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How to babyproof your marriage
New parents often find that their relationship suffers under the stress of caring for a baby. Counselors say a little training can prevent fights before they happen
New babies negatively effect the relationship of up to two-thirds of parents, according to new research. Some pre-baby counseling may be the answer.
New babies negatively effect the relationship of up to two-thirds of parents, according to new research. Some pre-baby counseling may be the answer.
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tudies have shown that married couples frequently hit a rough patch soon after the birth of their first child. A growing number of mental-health professionals are urging moms- and dads-to-be to get some counseling before baby arrives so they'll be better equipped for the "marital minefields" of parenthood, The Wall Street Journal reports. What are these couples doing to protect their marriages from the changes that await them outside the delivery room? Here, a brief guide:

Do babies really cause so much marital trouble?
Yes. Up to two-thirds of couples report that the quality of their relationship sinks within three years of their child's birth, according to the Relationship Research Institute (RRI) in Seattle. For moms, marital satisfaction drops immediately, probably due largely to hormonal changes and the physical demands of childbirth and nursing, says Renay Bradley of the RRI, as quoted in the Journal. For dads, the effect kicks in over the next few months, as conflict increases over new family duties, and as time for adult conversations and sex vanishes.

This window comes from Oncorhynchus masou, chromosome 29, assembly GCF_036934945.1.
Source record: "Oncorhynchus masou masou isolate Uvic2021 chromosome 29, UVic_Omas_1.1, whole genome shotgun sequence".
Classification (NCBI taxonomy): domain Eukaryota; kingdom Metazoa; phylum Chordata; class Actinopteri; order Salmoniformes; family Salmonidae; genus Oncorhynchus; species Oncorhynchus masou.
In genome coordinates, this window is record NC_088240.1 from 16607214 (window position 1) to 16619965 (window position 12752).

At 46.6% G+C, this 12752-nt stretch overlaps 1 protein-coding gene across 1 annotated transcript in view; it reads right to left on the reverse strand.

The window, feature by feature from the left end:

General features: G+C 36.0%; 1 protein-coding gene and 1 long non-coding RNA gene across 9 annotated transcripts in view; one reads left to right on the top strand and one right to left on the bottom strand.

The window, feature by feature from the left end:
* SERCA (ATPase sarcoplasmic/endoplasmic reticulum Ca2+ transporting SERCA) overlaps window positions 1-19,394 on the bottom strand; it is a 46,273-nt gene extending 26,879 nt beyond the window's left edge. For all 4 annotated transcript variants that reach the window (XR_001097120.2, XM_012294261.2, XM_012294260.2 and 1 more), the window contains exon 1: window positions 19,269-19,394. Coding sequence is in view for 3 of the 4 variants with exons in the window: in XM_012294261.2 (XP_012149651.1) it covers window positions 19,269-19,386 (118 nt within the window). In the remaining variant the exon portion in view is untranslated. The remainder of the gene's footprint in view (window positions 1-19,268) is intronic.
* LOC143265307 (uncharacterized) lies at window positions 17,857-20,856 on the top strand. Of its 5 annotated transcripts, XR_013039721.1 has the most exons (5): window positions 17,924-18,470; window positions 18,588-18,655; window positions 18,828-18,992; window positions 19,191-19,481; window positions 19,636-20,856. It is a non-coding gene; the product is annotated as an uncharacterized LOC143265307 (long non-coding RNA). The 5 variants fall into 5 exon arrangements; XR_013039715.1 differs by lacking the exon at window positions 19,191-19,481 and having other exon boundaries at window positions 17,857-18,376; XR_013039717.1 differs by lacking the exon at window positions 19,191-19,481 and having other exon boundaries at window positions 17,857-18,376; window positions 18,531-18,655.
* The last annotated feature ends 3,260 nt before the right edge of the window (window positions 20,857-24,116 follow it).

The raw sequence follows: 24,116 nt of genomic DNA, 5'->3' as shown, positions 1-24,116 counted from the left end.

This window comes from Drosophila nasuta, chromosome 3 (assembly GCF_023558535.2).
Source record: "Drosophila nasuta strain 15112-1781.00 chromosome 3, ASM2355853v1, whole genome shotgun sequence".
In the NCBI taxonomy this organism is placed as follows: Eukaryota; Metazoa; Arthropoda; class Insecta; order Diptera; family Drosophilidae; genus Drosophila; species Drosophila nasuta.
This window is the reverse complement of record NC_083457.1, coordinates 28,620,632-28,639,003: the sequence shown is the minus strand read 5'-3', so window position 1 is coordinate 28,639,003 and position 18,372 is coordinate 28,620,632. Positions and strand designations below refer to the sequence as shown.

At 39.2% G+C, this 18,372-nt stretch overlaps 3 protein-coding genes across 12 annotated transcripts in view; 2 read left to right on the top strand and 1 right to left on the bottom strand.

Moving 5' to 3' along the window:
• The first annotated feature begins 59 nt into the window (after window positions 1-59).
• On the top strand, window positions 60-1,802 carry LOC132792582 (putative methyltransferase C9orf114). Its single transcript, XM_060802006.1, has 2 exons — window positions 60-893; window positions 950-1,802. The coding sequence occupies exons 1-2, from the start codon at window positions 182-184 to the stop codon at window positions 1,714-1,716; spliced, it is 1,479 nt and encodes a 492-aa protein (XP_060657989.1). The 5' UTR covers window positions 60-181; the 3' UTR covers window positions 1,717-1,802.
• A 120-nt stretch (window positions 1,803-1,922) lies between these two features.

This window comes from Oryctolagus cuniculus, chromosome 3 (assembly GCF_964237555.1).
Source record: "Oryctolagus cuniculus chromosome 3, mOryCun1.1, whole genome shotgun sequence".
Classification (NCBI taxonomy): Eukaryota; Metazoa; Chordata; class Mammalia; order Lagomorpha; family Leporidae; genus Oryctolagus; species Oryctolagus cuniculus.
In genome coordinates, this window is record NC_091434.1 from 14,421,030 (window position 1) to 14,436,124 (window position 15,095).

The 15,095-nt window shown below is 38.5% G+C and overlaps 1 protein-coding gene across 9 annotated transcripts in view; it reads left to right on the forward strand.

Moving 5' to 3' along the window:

What do counselors advise couples to work on?
The main thing is getting everything on the table in advance. Counselors at Chicago's Urban Balance have their clients list every household task, from paying bills to getting up when the baby cries in the middle of the night, and decide who'll be responsible for each one. That helps prevent bickering over whose turn it is to change the diaper. And the RRI's 12-hour Bringing Baby Home workshop teaches four steps to maintain intimacy and calmly settle inevitable conflicts. The key is softening the rhetoric, and saying things like "I would appreciate it if..." instead of making forceful demands.

And does it work?
Yes, but only if couples do more than map out a schedule for date nights and sex. The Bringing Baby Home program urges couples to spend at least 20 minutes a day talking with each other. Richard Goodrow and Corrie Fisher, thirty-somethings from Boston, accomplished that by putting their baby girl, now 2, in a stroller, and hashing things out on a regular long walk. "If it was skipped, it was surely missed. Tensions would rise," Fisher says, as quoted in the Journal. The important thing, says Mariette Ulrich at MercatorNet, is to let couples know that parenthood isn't "all soothing lullabies and the scent of baby powder," and to give them the necessary skills without scaring them out of procreating at all.

How have the parenting blogs responded?
With mixed reactions. MercatorNet's Ulrich says she's "glad that hospitals and mental health professionals are finally catching up" with churches, which have long been preparing people for marriage. Sierra Black at Babble says, "It suggests that the losses we suffer in our marriages after having kids aren't inevitable." But Carrie L. Lukas at Independent Women's Forum argues that a little common sense would work just as well: "Keeping some perspective about the temporary hassles of kids seems like a good start for those who want to avoid $500 counseling sessions."

Sources: Wall St. Journal (2), Mercatornet, Babble, Independent Women's Forum

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